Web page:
The show turns us around and around, as we take it all in, pausing to look at details, colours, moods, paintings, and drawings. The toughest single spot to deal with spatially in the gallery in terms of how to hang the room, the sort of keystone, is the eight-foot wall that juts out from the middle of the curving-around section of the space. In playing with experimentation and resolution, Kiernander anchors the show in the way that he anchors each painting, by making the boldest and toughest move he can, and then figuring out how to deal with it. It’s the kind of tactic that gives pictorial edge and visual power to his works, which they can acquire only through this type of risk. He often reconciles and persuades the space of a painting into a harmonious relationship with the hard-to-resolve painterly element or elements that he puts in over an open period of time. It’s an organic way to arrive at a finished painting, and it works as a frontal strategy for In Free Fall. Having the exactly eight-foot-wide and six-foot-high diptych The Edge of the Map occupy and dominate that ornery wall, butting out into the show, makes it work. The Edge of the Map is a powerful painting, graceful in some sections and quiet in others. This allows the rhythm of the whole show to float around, rising, falling and then landing in one sweeping gesture. In Free Fall was Kiernander’s statement that in future exhibitions he intends to continue increasing the scope of his expanding practice, while permitting none of its original strengths to be lost in the process.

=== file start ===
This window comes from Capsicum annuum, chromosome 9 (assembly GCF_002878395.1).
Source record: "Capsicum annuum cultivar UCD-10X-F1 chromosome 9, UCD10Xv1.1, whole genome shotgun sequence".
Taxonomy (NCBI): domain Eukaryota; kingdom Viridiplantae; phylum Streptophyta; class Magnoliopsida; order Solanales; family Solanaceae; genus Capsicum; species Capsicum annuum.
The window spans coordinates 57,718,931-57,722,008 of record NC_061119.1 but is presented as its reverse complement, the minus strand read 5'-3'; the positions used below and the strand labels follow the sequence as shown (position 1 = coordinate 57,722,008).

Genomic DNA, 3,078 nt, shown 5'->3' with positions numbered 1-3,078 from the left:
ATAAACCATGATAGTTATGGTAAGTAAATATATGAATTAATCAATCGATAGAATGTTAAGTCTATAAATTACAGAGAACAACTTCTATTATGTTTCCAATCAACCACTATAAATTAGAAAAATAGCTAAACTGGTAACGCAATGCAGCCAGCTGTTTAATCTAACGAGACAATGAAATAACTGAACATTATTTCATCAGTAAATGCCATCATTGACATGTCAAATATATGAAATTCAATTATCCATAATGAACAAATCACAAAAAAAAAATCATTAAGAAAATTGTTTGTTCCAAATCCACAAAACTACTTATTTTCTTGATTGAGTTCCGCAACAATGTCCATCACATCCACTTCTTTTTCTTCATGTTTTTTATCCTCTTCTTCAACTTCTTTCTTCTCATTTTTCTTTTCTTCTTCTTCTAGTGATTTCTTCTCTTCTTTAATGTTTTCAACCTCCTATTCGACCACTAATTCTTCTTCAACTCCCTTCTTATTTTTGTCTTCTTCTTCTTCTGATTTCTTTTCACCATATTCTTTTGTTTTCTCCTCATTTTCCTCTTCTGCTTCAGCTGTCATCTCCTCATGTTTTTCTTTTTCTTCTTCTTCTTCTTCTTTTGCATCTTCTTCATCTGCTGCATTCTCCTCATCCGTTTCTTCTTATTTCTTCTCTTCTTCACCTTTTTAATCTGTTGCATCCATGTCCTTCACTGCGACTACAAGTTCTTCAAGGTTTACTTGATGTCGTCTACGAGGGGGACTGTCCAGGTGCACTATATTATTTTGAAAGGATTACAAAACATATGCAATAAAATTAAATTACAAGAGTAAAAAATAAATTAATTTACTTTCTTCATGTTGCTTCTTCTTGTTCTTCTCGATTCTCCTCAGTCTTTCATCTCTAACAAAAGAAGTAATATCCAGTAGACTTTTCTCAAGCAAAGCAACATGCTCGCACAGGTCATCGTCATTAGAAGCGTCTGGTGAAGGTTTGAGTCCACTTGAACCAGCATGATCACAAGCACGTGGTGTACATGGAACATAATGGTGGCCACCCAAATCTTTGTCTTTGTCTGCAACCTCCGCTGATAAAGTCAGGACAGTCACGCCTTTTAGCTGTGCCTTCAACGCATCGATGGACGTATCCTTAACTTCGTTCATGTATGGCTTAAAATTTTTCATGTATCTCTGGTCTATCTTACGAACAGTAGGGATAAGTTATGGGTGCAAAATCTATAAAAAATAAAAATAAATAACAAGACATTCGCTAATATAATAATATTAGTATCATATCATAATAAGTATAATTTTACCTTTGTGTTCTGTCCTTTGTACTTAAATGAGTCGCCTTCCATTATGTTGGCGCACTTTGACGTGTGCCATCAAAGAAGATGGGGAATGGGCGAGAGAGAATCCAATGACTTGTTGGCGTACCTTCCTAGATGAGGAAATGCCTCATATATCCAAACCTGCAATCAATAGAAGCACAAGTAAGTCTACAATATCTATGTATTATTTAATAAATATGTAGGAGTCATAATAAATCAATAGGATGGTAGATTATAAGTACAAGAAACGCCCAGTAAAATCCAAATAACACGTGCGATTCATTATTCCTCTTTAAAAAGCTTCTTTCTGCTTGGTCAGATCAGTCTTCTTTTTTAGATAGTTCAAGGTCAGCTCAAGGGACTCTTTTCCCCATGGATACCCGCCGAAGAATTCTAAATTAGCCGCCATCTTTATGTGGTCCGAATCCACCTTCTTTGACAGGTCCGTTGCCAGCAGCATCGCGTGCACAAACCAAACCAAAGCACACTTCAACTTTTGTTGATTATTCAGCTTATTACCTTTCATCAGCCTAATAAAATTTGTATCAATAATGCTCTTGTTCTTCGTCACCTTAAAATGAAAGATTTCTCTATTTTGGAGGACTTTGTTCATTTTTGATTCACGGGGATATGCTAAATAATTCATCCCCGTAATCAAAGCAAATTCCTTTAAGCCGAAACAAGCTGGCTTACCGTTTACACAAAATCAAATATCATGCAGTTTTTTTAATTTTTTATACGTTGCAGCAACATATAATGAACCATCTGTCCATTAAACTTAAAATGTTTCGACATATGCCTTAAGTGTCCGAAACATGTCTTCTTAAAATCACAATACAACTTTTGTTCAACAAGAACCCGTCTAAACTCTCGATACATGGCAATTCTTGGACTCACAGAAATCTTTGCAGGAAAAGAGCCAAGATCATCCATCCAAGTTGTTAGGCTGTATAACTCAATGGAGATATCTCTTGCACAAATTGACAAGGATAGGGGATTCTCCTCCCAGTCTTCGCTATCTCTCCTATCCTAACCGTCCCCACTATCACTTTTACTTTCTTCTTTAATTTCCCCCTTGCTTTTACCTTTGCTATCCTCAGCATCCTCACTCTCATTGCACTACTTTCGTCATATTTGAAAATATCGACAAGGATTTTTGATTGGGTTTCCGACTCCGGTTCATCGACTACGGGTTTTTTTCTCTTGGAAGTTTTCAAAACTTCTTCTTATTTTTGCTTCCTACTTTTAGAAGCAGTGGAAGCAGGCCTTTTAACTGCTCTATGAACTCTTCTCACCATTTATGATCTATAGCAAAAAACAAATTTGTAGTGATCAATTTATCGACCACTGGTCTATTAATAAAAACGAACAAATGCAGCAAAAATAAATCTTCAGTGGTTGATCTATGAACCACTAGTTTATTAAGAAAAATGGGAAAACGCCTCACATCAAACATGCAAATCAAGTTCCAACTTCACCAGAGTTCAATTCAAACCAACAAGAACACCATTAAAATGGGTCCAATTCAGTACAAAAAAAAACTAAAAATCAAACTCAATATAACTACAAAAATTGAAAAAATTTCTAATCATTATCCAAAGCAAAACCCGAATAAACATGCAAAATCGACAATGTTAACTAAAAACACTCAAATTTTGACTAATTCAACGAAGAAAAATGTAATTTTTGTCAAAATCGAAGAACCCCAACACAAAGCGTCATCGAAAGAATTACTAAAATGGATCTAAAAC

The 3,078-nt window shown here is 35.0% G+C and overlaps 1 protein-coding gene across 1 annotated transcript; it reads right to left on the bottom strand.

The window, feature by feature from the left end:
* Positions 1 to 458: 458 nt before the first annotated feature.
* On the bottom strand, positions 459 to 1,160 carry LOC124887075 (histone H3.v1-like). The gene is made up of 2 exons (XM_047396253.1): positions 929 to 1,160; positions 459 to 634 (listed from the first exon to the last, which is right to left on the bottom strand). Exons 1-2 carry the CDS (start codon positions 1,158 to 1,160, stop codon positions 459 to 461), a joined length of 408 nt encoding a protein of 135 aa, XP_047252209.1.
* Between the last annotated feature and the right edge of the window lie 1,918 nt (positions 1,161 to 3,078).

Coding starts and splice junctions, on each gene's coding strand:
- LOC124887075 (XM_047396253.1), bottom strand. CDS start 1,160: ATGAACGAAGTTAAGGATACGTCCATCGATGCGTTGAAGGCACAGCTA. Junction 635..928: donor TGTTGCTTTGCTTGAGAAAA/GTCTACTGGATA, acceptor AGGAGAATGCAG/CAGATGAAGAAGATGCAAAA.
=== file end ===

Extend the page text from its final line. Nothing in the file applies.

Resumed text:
Trevor Kiernander: In Free Fall
Maison de la culture de Notre-Dame-de-Grâce, Montreal
August 30 – October 21, 2018